I f you’re looking for specific ingredients or something “new” to try (and have the expenses to fork out), go to Marx Foods. The website has a small, yet, extremely worthy selection of specialty and uncommonly found items for sale by season. It is expensive, of course due to weight and volume for shipping, but I would buy it all if it was possible. They have truffles - truffles! - wild mushrooms, edible flowers, and hard to find micro greens, but, that is only skimming the surface. Once I get some gift money, I’ll go for it along with spending some at Melissa’s Produce. Considering the prices of some of the products, Marx Foods frequently hosts giveaways and easy tricks to win some samples. I was lucky enough to win samples of their hottest chilis. I forget what was all included, however, I do know for a fact that I have the ghost chili pepper, which I will fashion into a hot sauce at some point for my brother in law, the hot sauce enthusiast of the family. Regardless of his pepper toleration, I can still out do him with heat - muahah. Anyway, the one pepper I used in this recipe was the pequin pepper. According to Wikipedia, the pequin or penguin pepper is a very hot pepper (hotter than jalapeno) with a citrus/smokey/nutty flavor. It is rated 3 on the 5 scaled pepper meter. Two were enough for me to give the recipe a real kick, yet, not to the point where my taste buds singed. What also perfectly, perfectly, paired with my recipe was the sweet potato grits that I am now obsessed with to beyond the imaginable standards. Also to cool the heat, I served the barbeque beans in lettuce wraps (told you I’d bring them up again). Now, when thinking barbeque, automatically what comes to mind? Tomato and brown sugar, right? Well, not in Alabama. In that state, barbeque sauce is made with a combination of mayonnaise and vinegar. To also deter the heat, I used a parsnip and pureed it. I would have done it finer if I had the chance and not been starving to death since I was scheduled to work without a relief individual. So I was going to work from 9:30 AM to 7 PM, but, the owner called and saved me. The color combination was awesome, black beans, white sauce. Another key to the sauce is lots and lots and lots of black pepper. I only upped it a notch (or “kick it”, as Emeril would say), by adding the penguin peppers. Okay, pequin, but I like saying penguin! They look like a penguin’s beak!
The grits were a spur and, as always, the spur of the moment recipe turns out to fall into the ‘to die for’ category. Since I hadn’t a lot to eat earlier, as my stomach keeps playing games with me, I splurged on some extra carbs for dinner. On some days, who honestly really gives a rip? I’m thinking of taking this recipe, too, and turning it breakfast savy. Stay tuned for that one.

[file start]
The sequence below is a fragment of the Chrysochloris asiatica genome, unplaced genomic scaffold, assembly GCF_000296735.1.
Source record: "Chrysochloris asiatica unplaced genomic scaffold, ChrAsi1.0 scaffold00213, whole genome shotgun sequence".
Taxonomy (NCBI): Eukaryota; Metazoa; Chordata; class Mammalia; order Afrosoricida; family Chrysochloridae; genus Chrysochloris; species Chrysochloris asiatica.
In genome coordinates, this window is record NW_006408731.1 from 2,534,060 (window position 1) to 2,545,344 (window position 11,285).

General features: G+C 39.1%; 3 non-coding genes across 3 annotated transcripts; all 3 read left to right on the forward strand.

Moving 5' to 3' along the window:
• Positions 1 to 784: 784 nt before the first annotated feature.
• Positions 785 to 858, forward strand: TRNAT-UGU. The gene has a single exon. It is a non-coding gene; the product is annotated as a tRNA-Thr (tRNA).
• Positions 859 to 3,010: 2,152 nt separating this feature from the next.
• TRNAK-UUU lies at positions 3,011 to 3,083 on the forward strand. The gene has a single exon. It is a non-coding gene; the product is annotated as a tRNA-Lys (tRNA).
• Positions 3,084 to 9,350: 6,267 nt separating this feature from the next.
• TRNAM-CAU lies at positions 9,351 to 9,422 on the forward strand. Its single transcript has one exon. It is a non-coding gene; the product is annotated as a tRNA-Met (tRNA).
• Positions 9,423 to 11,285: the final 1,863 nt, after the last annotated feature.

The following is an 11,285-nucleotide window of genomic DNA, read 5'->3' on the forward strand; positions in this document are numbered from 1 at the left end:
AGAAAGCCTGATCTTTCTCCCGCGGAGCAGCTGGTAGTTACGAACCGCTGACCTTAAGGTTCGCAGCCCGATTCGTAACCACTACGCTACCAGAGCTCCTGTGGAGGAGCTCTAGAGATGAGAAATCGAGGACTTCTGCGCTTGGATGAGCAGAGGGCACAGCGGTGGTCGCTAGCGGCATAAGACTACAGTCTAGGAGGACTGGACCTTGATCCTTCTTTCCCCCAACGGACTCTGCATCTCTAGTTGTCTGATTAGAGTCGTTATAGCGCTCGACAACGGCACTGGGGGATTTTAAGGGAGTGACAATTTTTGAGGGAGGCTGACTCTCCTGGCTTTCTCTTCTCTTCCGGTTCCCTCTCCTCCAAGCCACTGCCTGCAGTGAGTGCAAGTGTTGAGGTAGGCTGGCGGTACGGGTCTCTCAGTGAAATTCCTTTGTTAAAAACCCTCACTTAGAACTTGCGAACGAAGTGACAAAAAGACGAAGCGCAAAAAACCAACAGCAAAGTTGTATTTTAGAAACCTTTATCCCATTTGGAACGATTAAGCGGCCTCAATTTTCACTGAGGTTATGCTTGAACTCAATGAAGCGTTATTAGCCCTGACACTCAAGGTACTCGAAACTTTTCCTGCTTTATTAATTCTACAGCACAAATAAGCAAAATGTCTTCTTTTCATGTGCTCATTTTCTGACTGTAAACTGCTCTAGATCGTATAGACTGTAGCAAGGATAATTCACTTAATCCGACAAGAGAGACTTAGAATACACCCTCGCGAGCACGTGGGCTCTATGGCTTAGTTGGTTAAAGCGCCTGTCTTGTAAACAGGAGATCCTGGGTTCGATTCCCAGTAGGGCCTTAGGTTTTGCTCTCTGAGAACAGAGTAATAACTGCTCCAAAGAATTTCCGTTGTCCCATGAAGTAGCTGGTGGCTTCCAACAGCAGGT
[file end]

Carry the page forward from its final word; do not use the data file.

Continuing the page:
White Out Back Beans With sweet potato grits ½ cup black beans, cooked 1 small parsnip, diced into small cubes ¼ red onion, diced 1 small clove of garlic, minced
2 tbsp nayonaise (or mayonnaise or whatever you prefer) ¼ cup apple cider vinegar 1 tsp stevia 1 tsp salt 1 tbsp black peppercorns, crushed/grind 2 dried penguin pequin chilis, crushed
Lettuce leaves to serve (optional)
In a small pot, bring the water to a boil, add the parsnips, and boil until tender. Transfer to a bowl or food processor and puree.
In a pan sprayed with nonstick cooking spray, sauté the onions until soft then add the garlic and lightly brown. Turn down the heat and whisk in the mayo. Stir until it begins to break down, then add the vinegar, salt, peppers, and sugar. Add in the parsnip puree and stir until the sauce thickens. Finally, add in the beans and cook for a few minutes more.
Transfer into serving bowl or leaves.
Sweet Potato Grits 1 small sweet potato ¼ cup stone-ground grits 1 cup water ½ tbsp nondairy margarine A small dash of salt
Clean the sweet potato, scrubbing it lightly, and cutting off the eyes. Poke holes in the sweet potato and microwave it until it reaches a soft state. Set it aside to cool, or if you’re like me with pre-calloused hands, go for it and peel.
While that cools, in a small pot combine the water and grits. Bring it to a boil then turn down the heat and cook until the grits thicken. While that cooks, in another bowl mash the potato and when the grits do thicken, add it to the bowl along with the margarine and salt. If it appears too thick, add a bit more water, but it really depends on your preference of consistency. I liked it mushy and thick.
I think I could eat a bowl of this over and over again without growing tired of it. Oh, the possibilities.